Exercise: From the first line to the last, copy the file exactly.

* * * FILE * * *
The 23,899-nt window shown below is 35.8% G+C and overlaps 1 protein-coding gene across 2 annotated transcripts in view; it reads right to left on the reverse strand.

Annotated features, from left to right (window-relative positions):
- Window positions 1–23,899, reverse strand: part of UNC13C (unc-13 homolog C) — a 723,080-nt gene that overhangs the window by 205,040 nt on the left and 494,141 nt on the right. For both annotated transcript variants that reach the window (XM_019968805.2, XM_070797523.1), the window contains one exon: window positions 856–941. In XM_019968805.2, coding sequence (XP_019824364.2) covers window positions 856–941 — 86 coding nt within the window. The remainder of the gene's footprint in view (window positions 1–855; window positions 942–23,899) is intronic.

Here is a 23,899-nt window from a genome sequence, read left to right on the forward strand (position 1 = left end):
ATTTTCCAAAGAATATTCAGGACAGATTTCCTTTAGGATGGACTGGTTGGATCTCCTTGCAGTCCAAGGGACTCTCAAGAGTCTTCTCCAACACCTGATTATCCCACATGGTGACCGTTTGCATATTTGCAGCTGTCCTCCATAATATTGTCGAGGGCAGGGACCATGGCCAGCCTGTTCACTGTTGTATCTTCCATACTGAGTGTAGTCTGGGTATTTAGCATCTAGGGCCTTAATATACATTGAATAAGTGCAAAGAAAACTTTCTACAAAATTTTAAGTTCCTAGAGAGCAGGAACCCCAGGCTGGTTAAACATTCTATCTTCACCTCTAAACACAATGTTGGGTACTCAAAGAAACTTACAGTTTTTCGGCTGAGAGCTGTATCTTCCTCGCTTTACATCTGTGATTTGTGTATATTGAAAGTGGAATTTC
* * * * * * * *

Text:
The 23,899-nt window shown below is 35.8% G+C and overlaps 1 protein-coding gene across 2 annotated transcripts in view; it reads right to left on the reverse strand.

Annotated features, from left to right (window-relative positions):
- Window positions 1–23,899, reverse strand: part of UNC13C (unc-13 homolog C) — a 723,080-nt gene that overhangs the window by 205,040 nt on the left and 494,141 nt on the right. For both annotated transcript variants that reach the window (XM_019968805.2, XM_070797523.1), the window contains one exon: window positions 856–941. In XM_019968805.2, coding sequence (XP_019824364.2) covers window positions 856–941 — 86 coding nt within the window. The remainder of the gene's footprint in view (window positions 1–855; window positions 942–23,899) is intronic.

Here is a 23,899-nt window from a genome sequence, read left to right on the forward strand (position 1 = left end):
ATTTTCCAAAGAATATTCAGGACAGATTTCCTTTAGGATGGACTGGTTGGATCTCCTTGCAGTCCAAGGGACTCTCAAGAGTCTTCTCCAACACCTGATTATCCCACATGGTGACCGTTTGCATATTTGCAGCTGTCCTCCATAATATTGTCGAGGGCAGGGACCATGGCCAGCCTGTTCACTGTTGTATCTTCCATACTGAGTGTAGTCTGGGTATTTAGCATCTAGGGCCTTAATATACATTGAATAAGTGCAAAGAAAACTTTCTACAAAATTTTAAGTTCCTAGAGAGCAGGAACCCCAGGCTGGTTAAACATTCTATCTTCACCTCTAAACACAATGTTGGGTACTCAAAGAAACTTACAGTTTTTCGGCTGAGAGCTGTATCTTCCTCGCTTTACATCTGTGATTTGTGTATATTGAAAGTGGAATTTC